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Old 03-07-2010, 01:21 PM   #1
msa8967's Avatar
May 2009
North Liberty, Iowa
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Planning on doing my second all grain batch later today and I was reading through Palmer's second edition on How to Brew and I came across some conflicting information with other sources.

When getting my mash tun ready do I add the water first to let the inside of my cooler reach the proper temp given by Beer Smith or do I add the grain first and then add in the water? On page(s) 202-203 of Palmer's book it states to have the grain in the mash tun first and then slowly add the first 1/2 of the water so that you don't shock the grains with a massive temp change. This is opposite what I have read from several other sources so I want to know what will be the best method to get the water and grain together for maximum efficiency.

Any recommendations?

Mick Arnett
North Liberty, Iowa
"Beer will change the world. I don't know how, but it will."

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Old 03-07-2010, 01:33 PM   #2
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Hammy71's Avatar
Sep 2008
, Maryland, The Tax Me State
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I usually 'preheat' my MLT before I add my strike water/grains with some hot water. As far as grain or water's a personnel preference. I've found it easier to add the water first and then add the grain as I stir with my mash paddle. Putting the grain first made a lot more 'grain balls'. As long as it's well doesn't matter which you add first.

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Old 03-07-2010, 01:57 PM   #3
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Aug 2006
Whitehouse Station, NJ
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Originally Posted by msa8967 View Post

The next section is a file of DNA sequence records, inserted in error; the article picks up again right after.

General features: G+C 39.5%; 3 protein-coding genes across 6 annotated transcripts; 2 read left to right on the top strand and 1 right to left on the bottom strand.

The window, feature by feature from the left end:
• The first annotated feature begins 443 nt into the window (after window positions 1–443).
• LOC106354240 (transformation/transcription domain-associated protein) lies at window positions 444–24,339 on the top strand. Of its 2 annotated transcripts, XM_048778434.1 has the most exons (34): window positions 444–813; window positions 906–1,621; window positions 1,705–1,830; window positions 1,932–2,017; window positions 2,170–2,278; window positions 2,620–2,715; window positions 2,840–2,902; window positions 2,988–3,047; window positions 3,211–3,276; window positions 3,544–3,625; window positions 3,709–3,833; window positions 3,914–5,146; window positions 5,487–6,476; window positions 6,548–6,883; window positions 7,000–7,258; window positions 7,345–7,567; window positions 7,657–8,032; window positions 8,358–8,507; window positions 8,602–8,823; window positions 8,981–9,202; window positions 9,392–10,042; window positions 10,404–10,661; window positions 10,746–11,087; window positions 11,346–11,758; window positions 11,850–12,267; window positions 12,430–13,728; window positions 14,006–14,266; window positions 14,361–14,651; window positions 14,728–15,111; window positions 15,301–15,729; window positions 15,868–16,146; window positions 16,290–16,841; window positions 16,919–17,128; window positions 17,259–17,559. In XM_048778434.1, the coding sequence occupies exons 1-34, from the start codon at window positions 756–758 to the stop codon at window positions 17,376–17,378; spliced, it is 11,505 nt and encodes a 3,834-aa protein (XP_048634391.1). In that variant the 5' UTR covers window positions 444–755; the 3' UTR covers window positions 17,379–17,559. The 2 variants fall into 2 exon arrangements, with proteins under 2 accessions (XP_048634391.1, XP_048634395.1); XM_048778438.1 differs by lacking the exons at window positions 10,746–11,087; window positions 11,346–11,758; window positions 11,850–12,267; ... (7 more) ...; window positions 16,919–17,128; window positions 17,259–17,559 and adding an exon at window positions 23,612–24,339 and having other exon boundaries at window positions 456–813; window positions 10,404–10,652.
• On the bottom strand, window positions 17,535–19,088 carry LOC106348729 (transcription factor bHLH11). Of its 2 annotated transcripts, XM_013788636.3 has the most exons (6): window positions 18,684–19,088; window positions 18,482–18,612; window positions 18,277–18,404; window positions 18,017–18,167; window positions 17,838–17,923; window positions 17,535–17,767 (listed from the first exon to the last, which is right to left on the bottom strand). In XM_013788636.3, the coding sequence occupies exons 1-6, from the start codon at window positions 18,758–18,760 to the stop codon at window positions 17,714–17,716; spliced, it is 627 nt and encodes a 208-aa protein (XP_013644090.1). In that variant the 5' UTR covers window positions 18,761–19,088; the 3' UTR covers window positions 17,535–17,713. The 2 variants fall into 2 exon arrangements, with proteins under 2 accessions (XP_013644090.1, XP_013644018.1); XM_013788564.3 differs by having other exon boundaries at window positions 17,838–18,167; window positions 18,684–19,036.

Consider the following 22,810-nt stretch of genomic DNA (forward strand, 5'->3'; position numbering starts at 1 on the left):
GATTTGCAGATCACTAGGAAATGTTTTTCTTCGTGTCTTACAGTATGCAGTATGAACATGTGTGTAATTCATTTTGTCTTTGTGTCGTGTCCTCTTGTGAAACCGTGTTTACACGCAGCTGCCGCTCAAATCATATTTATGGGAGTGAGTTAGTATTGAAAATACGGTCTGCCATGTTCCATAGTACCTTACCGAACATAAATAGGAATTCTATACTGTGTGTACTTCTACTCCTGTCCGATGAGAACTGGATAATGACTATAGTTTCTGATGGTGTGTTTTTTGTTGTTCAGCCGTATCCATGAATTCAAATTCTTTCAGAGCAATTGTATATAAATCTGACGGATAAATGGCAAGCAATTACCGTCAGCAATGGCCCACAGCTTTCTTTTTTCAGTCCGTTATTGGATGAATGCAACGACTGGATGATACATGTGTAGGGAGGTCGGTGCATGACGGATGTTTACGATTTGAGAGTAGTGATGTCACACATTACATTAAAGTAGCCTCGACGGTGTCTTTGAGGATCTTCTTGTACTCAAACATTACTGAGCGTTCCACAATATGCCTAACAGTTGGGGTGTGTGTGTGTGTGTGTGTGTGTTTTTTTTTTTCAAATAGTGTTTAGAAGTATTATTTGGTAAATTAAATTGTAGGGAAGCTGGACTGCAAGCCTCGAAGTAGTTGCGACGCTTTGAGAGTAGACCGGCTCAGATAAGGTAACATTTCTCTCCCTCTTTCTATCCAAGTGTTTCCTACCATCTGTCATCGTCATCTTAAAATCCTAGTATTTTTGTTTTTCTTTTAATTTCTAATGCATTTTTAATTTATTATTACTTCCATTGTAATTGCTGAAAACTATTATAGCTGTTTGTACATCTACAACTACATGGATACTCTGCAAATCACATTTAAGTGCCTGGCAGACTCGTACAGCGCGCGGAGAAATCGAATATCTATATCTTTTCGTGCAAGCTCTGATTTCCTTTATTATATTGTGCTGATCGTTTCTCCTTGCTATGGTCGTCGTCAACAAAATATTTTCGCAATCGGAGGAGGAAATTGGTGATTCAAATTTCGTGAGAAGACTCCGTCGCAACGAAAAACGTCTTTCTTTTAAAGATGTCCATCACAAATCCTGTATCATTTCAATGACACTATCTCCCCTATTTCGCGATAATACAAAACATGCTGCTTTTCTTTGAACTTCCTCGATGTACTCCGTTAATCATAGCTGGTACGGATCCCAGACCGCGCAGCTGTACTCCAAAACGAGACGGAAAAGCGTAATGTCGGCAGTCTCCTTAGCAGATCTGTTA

do I add the water first to let the inside of my cooler reach the proper temp given by Beer Smith?

Yes. That.

The idea that the initial contact between cooler grain and hotter water "shocking" the grain is a little far fetched because it equalizes within 3-5 minutes. Even if you mix slowly, and the strike was 168F, it's going to hit low 160's within 30 seconds and that's not enough time to denature more than a few % of the enzymes.
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Old 03-07-2010, 11:30 PM   #4
Mar 2010
New Jersey
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If you don't have a lot of room (i.e. you know you will be filling near the rim); then adding water to grain means you will have all your grain in. You can always hold back water, your mash will just be less dilute. Palmer tends toward thinner mashes, where dry spots are not as easy to get. If you are doing thick mashes (< 1.25 qts/lb), then adding grain to water would probably be better. But if you have plenty of room (helps with stirring too), and aren't too thick, you could do either really. Assuming Palmer doesn't know something Miller or Snyder don't.

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Old 03-08-2010, 12:13 AM   #5
uechikid's Avatar
Aug 2009
Antioch Ca.
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I alway preheat the mash water to the correct temp. based on the variables, then add my grain. It has always worked for me.
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Old 03-08-2010, 12:46 AM   #6
lowlife's Avatar
Jan 2009
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Either works. Just a note....You can easily calculate grain and tun temp absorption using beer smith.

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